GG: It’s a specific country, a very specific country. Our choice was very specific. We didn’t choose one time, one decade. We chose two of them. [laughter] That was nationalistic choice from the late 19th century. It’s connected with the April Uprising and all these national history, national liberation, and so on. The second choice was with the late communism in the 1970s, 80s, the nostalgia of communism which is really alive now in our society. The things that happened now in Bulgaria and in the last two years when I published the novel, unfortunately, they proved this referendum of the past. We had this nationalism, we had this kitschy nationalism with all these re-enactments of the April Uprising. Also, we still have this strong nostalgia to the 70s and 80s. These both powers are very important to Bulgarian policy now.
DN: Angela, what is your impression of what Bulgaria chooses from your vantage point? Were you surprised by the two most popular eras? Would you have imagined it would have been a different era that Bulgaria would choose?
AR: It’s brilliant that he thought to put them together because I think the whole national liberation movement is so much a part of everyday discourse. It’s really amazing, I mean how much it’s alive to people. I guess as an American, I’ve never been super patriotic but to feel that connection to the narrative of our country is really different. But I thought it was really interesting how those things are often fused. They use the rhetoric from late socialism to enshrine these heroes. It’s like the iconography of both of those periods becomes somewhat blended. I thought it was really brilliant in the book that he thought of a way where they could co-inhabit in Bulgaria in that way.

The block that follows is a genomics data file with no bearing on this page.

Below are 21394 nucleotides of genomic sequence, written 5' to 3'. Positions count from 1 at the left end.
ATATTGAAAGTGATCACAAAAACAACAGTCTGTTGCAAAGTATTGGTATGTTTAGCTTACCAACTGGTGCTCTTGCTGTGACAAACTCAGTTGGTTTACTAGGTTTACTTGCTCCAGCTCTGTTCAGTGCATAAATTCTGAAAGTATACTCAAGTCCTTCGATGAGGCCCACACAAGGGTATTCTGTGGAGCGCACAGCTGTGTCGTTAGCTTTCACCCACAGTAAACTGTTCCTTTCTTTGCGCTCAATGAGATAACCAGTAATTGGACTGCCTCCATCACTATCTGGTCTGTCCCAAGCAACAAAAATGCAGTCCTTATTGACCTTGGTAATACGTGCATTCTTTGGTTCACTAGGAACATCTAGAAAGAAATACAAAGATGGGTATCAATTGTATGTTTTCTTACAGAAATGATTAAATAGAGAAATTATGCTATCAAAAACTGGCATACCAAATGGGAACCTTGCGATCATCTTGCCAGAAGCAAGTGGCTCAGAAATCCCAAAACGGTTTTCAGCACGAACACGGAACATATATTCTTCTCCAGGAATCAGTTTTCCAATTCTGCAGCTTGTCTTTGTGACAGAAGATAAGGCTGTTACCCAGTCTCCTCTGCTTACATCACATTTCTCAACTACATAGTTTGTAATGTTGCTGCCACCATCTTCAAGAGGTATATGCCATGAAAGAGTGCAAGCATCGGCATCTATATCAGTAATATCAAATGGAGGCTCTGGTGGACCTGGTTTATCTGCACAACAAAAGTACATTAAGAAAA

GG: It was maybe one of the most difficult parts of the book for translation because it’s connected with Bulgarian. Angela made in a great way one of the very important key scenes in the novel, you could tell about this scene with the flag.
AR: Oh, with the drones, yeah, with the flag. [laughs] To have this, you need some old-fashioned archaic language but you also want a little bit of the overly highfalutin socialists speak. It was a really interesting register to strike to get that sense of the pomposity of that moment and also the ridiculousness of it without.
GG: So it’s a scene, but maybe Angela will tell better, it’s a scene with the biggest Bulgarian flag–
GG: Ever. [laughter] Like the Guinness Book.
AR: It’s supposed to fly over a reenactment of the first shots of the unsuccessful Bulgarian Uprising but, of course, like many things involving technology, because it’s drones that are carrying the flag over, the drones lose power and start popping or somebody gets excited and they fire a shot of their rifle because they’re so overcome by the emotion of the moment. [laughter] They shoot down one of the drones and it sinks and turns it into a big fiasco. Basically, this reenactment is being smothered by this patriotic biggest flag in the world. It’s a really brilliant way of tying those problematic discourses together in a humorous and very metaphorical way.